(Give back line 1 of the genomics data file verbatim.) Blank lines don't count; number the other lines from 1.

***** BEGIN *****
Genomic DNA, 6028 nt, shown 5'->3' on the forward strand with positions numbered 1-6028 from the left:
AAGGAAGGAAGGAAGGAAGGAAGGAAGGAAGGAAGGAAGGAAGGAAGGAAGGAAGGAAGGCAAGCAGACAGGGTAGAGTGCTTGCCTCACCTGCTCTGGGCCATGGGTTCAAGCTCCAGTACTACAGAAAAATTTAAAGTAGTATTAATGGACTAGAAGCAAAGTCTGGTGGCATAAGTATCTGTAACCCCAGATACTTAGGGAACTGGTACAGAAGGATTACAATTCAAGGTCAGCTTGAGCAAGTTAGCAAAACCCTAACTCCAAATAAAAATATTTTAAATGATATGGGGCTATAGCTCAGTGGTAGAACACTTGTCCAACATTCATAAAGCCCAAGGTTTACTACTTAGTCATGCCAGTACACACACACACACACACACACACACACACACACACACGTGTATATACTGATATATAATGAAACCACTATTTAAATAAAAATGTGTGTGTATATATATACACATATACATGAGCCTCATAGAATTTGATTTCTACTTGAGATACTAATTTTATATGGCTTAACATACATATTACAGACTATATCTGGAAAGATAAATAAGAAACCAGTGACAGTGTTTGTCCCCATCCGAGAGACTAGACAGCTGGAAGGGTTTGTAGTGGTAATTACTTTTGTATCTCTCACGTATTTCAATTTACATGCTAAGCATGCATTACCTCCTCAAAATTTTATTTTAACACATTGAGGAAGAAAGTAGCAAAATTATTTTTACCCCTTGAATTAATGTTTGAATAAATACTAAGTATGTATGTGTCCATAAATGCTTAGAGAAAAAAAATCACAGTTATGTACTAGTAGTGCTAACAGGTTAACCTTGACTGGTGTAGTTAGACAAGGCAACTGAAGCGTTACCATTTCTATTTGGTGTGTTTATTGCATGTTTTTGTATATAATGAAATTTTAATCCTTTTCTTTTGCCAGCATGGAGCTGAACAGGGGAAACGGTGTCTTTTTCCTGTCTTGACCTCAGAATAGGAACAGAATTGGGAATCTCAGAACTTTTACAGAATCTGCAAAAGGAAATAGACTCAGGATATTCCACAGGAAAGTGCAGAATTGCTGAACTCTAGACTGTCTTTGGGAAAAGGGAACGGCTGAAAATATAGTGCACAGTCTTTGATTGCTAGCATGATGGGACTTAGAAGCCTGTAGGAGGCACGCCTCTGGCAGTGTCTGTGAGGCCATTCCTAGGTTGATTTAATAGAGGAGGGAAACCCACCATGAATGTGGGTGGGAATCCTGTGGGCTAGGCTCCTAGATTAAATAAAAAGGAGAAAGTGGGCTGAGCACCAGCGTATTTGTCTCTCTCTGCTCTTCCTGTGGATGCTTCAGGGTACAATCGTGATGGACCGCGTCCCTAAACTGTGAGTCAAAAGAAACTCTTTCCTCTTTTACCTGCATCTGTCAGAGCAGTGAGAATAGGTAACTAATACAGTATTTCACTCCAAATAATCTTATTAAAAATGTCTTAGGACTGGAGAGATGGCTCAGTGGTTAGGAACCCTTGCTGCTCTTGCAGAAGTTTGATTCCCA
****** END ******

Genomic DNA, 6028 nt, shown 5'->3' on the forward strand with positions numbered 1-6028 from the left: